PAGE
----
Love Stories Told by God: Judges 16
Samson & Delilah: Love is a Secret Strength

Two American academics — Dr David Buss of Bradley University, Illinois, and Dr David Schmitt, of the University of Texas at Austin — have been studying the sexual habits of men and women in the Western world. Their research has shown that a latter-day Casanova is more likely to be found haunting the streets and amusement arcades of Margate than the waterways and squares of Venice. I shared some of their findings about the UK scene this morning. This evening let me compare attitudes in France and Italy with the USA.... This is the moral context into which the Bible speaks - where for every two marriages, one ends in divorce; where in a recent survey 33% of born again evangelical 18-35 year olds saw nothing wrong with living together (82% of non-Christians). Tonight we are continuing our series on love stories told by God and tonight with the story of Samson and Delilah we learn that love is a secret strength. It wasn't until he lost his eyes that Samson began to see.

I'd like to draw out seven lessons in love from this story.

1. Build your life on God's Word (Judges 16:20)
"Then she called, "Samson, the Philistines are upon you!" He awoke from his sleep and thought, "I'll go out as before and shake myself free." But he did not know that the LORD had left him." (Judges 16:20)

Samson's downfall was in part due to his arrogance and complacency. God will not bless you or protect you unless you obey him. Unless you build your life on the foundation of His Word. Samson thought God would look after him just one more time. He presumed too much. He relied in his own strength. The other noticeable observation is the number of times Samson's actions are fueled by revenge and the desire to get even. (Judges 15:3, 7, 16:28) "This time I have a right to get even" (15:3) "I merely did to them what they did to me" (15:11). Jesus did not say, "Do unto others before they do unto you." Revenge is no way to build a life. The spiral of revenge will bring bitterness and blindness. The wise person will build their lives, their relationships, their marriages on God's Word.

2. Marry within the Family (Judges 14:2-3)
"When he returned, he said to his father and mother, "I have seen a Philistine woman in Timnah; now get her for me as my wife. "His father and mother replied, "Isn't there an acceptable woman among your relatives or among all our people? Must you go to the uncircumcised Philistines to get a wife?" (Judges 14:2-3)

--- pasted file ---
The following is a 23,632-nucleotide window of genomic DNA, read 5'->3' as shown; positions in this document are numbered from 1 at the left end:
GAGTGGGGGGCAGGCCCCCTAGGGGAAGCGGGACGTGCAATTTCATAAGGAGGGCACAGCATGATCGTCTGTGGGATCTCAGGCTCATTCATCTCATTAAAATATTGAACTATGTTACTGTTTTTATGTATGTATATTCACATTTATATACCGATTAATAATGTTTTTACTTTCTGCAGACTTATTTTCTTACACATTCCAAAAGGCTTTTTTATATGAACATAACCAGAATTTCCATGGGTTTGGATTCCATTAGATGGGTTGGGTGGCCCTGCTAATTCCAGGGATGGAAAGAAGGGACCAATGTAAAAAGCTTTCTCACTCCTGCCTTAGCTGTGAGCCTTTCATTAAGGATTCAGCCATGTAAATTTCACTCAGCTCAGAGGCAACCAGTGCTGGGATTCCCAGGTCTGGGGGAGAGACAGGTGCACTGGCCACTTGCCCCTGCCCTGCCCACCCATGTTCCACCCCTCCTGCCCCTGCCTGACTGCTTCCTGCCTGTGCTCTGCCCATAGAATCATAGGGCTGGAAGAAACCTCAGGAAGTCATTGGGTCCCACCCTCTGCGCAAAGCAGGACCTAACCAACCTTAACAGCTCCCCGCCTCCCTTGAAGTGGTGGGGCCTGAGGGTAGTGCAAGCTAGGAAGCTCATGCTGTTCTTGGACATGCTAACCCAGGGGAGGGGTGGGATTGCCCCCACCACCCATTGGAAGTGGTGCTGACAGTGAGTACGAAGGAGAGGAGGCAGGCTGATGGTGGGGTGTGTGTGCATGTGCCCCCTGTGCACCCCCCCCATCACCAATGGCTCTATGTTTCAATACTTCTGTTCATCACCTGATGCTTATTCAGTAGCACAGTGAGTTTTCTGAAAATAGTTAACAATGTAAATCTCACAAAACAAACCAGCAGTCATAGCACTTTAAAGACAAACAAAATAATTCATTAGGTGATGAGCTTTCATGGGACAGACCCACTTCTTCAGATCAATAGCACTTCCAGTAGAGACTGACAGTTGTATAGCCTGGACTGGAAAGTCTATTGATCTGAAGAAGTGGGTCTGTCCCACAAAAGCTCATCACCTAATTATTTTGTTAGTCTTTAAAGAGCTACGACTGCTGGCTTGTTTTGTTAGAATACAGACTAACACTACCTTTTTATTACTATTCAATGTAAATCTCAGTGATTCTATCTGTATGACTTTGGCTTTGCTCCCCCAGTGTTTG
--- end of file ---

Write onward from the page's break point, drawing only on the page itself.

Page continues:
There is a biblical principle at work here. Its called "Grace, presumption and the Biblical norm." The norm is 'marry in the family' Samson's parents were right. Israelites were forbidden to marry outside their own people. (see Ezra 9:11-12)

The apostle Paul says in 1 Corinthians 7:39 "she is free to marry anyone she wishes, but he must belong to the Lord" and in 2 Corinthians 6:14, "Do not be yoked to unbelievers". That is the norm. Grace is when God chooses for some other reason to do something unique. In this case, Samson's parents did not know that God had prompted Samson to want to marry the Philistine (Judges 14:4). That's grace. If God's word has laid down a general rule a general norm, its presumptuous to reject it and presume that his grace will also make an exception for you too. Its more likely you are led by your hormones. Grace, presumption and the biblical norm. Here the biblical norm is marry within the family.

3. True Love Waits (Judges 14:2, 16:1, 16:4)
"When he returned, he said to his father and mother, "I have seen a Philistine woman in Timnah; now get her for me as my wife." (Judges 14:2)

"One day Samson went to Gaza, where he saw a prostitute. He went in to spend the night with her." (Judges 16:1)

"Some time later, he fell in love with a woman in the Valley of Sorek whose name was Delilah." (Judges 16:4)

If you are to prepare wisely for life long relationships you must guard your affections and use self control. Do not allow lust or infatuation to lead you into foolish actions. How do we know Samson was unwise? He wanted to make life long decisions based on people he met causally. In between he was using prostitutes. All three were Philistines, the traditional enemies of God's people. Sleeping with the enemy is a very foolish, dangerous lifestyle. "Above all else, guard your heart, for it is the wellspring of life." (Proverbs 4:23)

"For the lips of an adulteress drip honey, and her speech is smoother than oil; but in the end she is bitter as gall,
sharp as a double-edged sword. Her feet go down to death; her steps lead straight to the grave. She gives no thought to the way of life; her paths are crooked, but she knows it not. Now then, my sons, listen to me; do not turn aside from what I say. Keep to a path far from her, do not go near the door of her house, lest you give your best strength to others and your years to one who is cruel." (Proverbs 5:3-9)

for the prostitute reduces you to a loaf of bread, and the adulteress preys upon your very life." (Proverbs 6:23)

"for a prostitute
is a deep pit and a wayward wife is a narrow well." (Proverbs 23:27)